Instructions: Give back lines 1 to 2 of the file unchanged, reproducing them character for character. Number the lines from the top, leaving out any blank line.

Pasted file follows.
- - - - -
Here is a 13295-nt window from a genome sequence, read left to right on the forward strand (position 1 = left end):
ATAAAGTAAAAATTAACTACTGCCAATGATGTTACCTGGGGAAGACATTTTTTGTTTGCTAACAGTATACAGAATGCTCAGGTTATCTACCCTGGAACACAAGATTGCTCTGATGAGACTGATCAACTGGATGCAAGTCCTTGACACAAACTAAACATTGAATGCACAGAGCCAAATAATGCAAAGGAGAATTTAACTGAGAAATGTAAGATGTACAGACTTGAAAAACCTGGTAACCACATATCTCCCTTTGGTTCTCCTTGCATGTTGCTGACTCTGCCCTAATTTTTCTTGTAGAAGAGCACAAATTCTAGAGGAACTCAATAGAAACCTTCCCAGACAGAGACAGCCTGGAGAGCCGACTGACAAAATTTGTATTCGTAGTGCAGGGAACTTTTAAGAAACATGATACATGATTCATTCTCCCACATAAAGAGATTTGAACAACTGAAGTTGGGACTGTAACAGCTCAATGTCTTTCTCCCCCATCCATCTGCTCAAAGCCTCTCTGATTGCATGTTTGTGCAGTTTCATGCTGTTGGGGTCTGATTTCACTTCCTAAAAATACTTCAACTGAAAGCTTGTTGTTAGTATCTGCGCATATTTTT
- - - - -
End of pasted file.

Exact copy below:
Here is a 13295-nt window from a genome sequence, read left to right on the forward strand (position 1 = left end):
ATAAAGTAAAAATTAACTACTGCCAATGATGTTACCTGGGGAAGACATTTTTTGTTTGCTAACAGTATACAGAATGCTCAGGTTATCTACCCTGGAACACAAGATTGCTCTGATGAGACTGATCAACTGGATGCAAGTCCTTGACACAAACTAAACATTGAATGCACAGAGCCAAATAATGCAAAGGAGAATTTAACTGAGAAATGTAAGATGTACAGACTTGAAAAACCTGGTAACCACATATCTCCCTTTGGTTCTCCTTGCATGTTGCTGACTCTGCCCTAATTTTTCTTGTAGAAGAGCACAAATTCTAGAGGAACTCAATAGAAACCTTCCCAGACAGAGACAGCCTGGAGAGCCGACTGACAAAATTTGTATTCGTAGTGCAGGGAACTTTTAAGAAACATGATACATGATTCATTCTCCCACATAAAGAGATTTGAACAACTGAAGTTGGGACTGTAACAGCTCAATGTCTTTCTCCCCCATCCATCTGCTCAAAGCCTCTCTGATTGCATGTTTGTGCAGTTTCATGCTGTTGGGGTCTGATTTCACTTCCTAAAAATACTTCAACTGAAAGCTTGTTGTTAGTATCTGCGCATATTTTT